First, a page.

What GAO Found
GAO examined the implementation of four enrollment screening procedures that the Centers for Medicare & Medicaid Services (CMS) uses to prevent and detect ineligible or potentially fraudulent providers and suppliers from enrolling into its Provider Enrollment, Chain and Ownership System (PECOS). Two of CMS's procedures appear to be working to screen for providers and suppliers listed as deceased or excluded from participating in federal programs or health care–related programs. However, GAO identified the following weaknesses in the other two procedures: CMS's verification of provider practice location and physician licensure status.
First, Medicare providers are required to submit the address of the actual practice location from which they offer services. GAO's examination of 2013 data found that about 23,400 of 105,234 (22 percent) of practice location addresses are potentially ineligible. The computer software CMS uses as a method to validate applicants' addresses does not flag potentially ineligible addresses, such as those that are of a Commercial Mail Receiving Agency (such as a UPS store mailbox), vacant, or invalid addresses. In addition, CMS's March 2014 guidance has reduced the amount of independent verification conducted by contractors, thereby increasing the program's vulnerability to potential fraud. For example, the figure below shows a mailbox located within a UPS store that an applicant reported as a practice location, which CMS contractors inaccurately verified as an authentic practice location under CMS's new guidance, which allows contractors to use phone calls as the primary means for verifying provider addresses.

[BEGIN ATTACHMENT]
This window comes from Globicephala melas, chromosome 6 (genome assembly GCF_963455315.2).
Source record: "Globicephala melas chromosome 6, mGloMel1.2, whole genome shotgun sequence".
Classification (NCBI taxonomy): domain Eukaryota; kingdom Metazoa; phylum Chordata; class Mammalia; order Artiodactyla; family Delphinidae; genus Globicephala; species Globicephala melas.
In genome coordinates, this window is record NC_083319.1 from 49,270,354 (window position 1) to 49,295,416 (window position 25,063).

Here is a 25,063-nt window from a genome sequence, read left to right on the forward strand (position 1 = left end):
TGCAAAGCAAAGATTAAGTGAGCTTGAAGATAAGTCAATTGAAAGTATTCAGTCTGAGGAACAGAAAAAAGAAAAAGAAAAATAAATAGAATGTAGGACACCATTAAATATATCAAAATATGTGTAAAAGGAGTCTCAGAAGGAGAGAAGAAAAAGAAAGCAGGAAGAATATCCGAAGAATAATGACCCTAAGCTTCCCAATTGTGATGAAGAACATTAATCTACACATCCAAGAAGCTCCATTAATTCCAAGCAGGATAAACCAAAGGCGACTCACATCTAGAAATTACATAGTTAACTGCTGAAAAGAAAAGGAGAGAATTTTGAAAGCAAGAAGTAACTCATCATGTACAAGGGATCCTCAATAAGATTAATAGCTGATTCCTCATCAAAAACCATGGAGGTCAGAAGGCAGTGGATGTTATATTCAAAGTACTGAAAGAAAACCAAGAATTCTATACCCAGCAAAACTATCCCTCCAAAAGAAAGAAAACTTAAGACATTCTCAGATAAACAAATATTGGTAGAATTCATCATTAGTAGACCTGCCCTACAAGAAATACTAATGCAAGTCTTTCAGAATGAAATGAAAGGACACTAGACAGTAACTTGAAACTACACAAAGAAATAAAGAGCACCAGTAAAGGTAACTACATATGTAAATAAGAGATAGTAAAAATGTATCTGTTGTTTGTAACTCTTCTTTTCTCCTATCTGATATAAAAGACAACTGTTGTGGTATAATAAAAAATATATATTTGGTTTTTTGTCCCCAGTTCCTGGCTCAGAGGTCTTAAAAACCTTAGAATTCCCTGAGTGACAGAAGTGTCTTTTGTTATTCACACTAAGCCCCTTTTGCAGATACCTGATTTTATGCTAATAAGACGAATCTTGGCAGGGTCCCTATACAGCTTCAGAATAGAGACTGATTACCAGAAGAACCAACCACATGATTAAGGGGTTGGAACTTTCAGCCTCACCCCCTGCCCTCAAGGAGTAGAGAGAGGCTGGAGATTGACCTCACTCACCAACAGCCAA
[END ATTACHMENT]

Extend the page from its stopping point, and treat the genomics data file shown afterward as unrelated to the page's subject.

Reported Practice Location Verified Using New CMS Guidance
Second, physicians applying to participate in the Medicare program must hold an active license in the state they plan to practice and self-report final adverse actions, such as a suspension or revocation by any state licensing authority. CMS requires its contractors to verify final adverse actions that the applicant self-reported on the application directly with state medical board websites. In March 2014, CMS began providing a report to its Medicare contractors to improve their oversight of physician license reviews. However, the report only includes the medical license numbers providers use to enroll into the Medicare program, but not adverse-action history or other medical licenses a provider may have in other states that were not used to enroll into Medicare. GAO found 147 out of about 1.3 million physicians listed as eligible to bill Medicare who, as of March 2013, had received a final adverse action from a state medical board for crimes against persons, financial crimes, and other types of felonies but were either not revoked from the Medicare program until months after the adverse action or never removed.
Why GAO Did This Study
This testimony summarizes the information contained in GAO's June 2015 report, entitled Medicare Program: Additional Actions Needed to Improve Eligibility Verification of Providers and Suppliers (GAO-15-448).